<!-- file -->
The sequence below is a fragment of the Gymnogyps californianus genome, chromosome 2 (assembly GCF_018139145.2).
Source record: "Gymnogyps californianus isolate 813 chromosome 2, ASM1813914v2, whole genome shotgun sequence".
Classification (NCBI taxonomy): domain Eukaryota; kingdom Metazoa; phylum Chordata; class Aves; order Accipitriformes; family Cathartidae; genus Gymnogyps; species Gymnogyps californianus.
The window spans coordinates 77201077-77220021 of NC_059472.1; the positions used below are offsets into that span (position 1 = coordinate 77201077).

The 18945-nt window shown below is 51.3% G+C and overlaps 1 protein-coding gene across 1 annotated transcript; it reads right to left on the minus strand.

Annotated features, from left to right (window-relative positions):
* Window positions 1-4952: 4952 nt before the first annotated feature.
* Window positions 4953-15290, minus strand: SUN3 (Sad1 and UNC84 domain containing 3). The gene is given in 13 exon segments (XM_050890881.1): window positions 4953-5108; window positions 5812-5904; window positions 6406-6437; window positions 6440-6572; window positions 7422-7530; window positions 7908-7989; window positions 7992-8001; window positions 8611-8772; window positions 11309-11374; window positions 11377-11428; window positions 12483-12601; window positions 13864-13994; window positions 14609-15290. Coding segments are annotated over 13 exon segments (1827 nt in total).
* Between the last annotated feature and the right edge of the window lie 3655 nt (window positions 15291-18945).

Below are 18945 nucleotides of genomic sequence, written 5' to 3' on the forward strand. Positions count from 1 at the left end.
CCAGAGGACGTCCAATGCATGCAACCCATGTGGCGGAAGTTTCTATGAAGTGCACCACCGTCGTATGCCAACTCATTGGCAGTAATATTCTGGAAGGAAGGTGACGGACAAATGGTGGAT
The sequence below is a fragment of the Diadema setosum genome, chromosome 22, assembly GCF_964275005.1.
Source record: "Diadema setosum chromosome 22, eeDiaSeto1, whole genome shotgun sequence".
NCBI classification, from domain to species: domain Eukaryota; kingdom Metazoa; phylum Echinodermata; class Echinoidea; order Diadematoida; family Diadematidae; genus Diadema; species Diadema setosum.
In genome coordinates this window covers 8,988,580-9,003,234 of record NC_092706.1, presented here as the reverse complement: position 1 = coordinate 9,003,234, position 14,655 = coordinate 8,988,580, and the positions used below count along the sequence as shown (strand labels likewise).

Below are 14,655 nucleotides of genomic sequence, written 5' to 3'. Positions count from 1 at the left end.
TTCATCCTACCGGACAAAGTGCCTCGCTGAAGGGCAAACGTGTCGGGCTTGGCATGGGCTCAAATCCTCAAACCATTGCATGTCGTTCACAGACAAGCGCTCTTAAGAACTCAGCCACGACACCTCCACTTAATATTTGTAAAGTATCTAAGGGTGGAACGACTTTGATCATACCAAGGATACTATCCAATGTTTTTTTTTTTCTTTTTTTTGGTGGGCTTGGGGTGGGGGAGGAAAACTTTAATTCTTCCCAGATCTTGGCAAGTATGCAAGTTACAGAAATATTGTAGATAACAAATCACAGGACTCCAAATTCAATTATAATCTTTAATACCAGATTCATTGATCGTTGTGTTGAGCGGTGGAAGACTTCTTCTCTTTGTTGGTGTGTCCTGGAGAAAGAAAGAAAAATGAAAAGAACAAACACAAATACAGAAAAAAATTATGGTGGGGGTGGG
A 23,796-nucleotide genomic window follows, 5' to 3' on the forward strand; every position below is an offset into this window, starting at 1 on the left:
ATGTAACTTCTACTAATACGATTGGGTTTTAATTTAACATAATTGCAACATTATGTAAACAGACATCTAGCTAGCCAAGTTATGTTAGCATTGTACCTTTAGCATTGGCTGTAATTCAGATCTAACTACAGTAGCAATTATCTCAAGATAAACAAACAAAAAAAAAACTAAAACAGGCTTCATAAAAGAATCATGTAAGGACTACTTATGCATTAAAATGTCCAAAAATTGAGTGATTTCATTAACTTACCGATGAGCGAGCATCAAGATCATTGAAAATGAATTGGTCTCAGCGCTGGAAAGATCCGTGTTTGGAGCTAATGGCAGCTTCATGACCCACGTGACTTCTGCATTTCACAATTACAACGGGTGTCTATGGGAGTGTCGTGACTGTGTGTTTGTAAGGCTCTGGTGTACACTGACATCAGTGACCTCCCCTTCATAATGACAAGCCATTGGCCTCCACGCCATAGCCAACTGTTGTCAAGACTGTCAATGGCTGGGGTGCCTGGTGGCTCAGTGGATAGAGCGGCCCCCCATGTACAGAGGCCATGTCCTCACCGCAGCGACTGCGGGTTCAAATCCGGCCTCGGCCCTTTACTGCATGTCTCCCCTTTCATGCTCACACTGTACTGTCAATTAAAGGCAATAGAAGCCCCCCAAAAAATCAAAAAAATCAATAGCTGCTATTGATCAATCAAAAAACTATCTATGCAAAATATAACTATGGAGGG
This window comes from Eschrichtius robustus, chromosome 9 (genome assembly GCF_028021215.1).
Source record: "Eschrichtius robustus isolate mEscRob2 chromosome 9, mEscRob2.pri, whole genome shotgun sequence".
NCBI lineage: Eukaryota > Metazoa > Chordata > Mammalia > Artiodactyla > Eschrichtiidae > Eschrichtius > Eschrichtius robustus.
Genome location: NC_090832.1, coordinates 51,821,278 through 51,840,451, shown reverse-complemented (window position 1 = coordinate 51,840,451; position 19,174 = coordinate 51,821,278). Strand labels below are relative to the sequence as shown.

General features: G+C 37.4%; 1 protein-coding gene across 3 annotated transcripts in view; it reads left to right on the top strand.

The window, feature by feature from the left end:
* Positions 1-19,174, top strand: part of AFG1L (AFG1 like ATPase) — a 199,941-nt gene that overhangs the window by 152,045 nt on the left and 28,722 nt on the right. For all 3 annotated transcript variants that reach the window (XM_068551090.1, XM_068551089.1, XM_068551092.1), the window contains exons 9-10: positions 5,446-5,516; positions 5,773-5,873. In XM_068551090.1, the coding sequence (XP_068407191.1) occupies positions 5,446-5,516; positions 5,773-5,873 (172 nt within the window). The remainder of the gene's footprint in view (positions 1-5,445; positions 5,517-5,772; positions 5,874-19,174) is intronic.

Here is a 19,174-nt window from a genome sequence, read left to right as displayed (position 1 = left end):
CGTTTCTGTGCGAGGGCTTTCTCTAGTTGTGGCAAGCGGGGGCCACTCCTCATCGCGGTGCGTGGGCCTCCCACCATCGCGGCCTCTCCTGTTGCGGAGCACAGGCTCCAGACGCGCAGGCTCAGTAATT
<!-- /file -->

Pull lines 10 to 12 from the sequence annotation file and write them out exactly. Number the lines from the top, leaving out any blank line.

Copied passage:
Below are 18945 nucleotides of genomic sequence, written 5' to 3' on the forward strand. Positions count from 1 at the left end.
CCAGAGGACGTCCAATGCATGCAACCCATGTGGCGGAAGTTTCTATGAAGTGCACCACCGTCGTATGCCAACTCATTGGCAGTAATATTCTGGAAGGAAGGTGACGGACAAATGGTGGAT
The sequence below is a fragment of the Diadema setosum genome, chromosome 22, assembly GCF_964275005.1.